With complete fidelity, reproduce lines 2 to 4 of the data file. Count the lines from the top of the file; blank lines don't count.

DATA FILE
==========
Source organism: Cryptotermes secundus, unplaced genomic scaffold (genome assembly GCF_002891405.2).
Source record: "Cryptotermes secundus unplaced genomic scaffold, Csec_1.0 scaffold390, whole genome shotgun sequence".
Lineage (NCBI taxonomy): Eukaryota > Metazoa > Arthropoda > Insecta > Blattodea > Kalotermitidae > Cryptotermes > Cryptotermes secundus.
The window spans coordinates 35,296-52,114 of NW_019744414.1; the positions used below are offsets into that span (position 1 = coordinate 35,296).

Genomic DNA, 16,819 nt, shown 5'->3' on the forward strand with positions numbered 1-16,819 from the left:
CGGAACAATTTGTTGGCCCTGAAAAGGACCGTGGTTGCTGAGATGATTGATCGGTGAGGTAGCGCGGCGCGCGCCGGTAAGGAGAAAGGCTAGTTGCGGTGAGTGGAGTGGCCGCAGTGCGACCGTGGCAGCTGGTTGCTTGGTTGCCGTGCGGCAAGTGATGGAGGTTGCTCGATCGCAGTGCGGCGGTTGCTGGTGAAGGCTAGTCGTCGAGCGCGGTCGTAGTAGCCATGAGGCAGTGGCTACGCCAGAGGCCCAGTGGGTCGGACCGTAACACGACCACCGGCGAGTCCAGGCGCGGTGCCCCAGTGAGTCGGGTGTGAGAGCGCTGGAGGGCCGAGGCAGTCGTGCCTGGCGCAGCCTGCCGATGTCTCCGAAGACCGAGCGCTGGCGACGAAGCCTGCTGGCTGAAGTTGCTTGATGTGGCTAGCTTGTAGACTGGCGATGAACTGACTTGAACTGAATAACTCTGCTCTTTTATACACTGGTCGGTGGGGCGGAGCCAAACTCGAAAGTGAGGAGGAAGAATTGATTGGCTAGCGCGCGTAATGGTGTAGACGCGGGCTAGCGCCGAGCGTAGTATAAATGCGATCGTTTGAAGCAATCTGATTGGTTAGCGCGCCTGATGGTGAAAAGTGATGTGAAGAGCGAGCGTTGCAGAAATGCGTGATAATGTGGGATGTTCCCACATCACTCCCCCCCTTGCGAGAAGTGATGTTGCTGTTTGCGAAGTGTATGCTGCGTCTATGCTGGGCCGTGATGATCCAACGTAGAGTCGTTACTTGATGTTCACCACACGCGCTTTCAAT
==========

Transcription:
Source record: "Cryptotermes secundus unplaced genomic scaffold, Csec_1.0 scaffold390, whole genome shotgun sequence".
Lineage (NCBI taxonomy): Eukaryota > Metazoa > Arthropoda > Insecta > Blattodea > Kalotermitidae > Cryptotermes > Cryptotermes secundus.
The window spans coordinates 35,296-52,114 of NW_019744414.1; the positions used below are offsets into that span (position 1 = coordinate 35,296).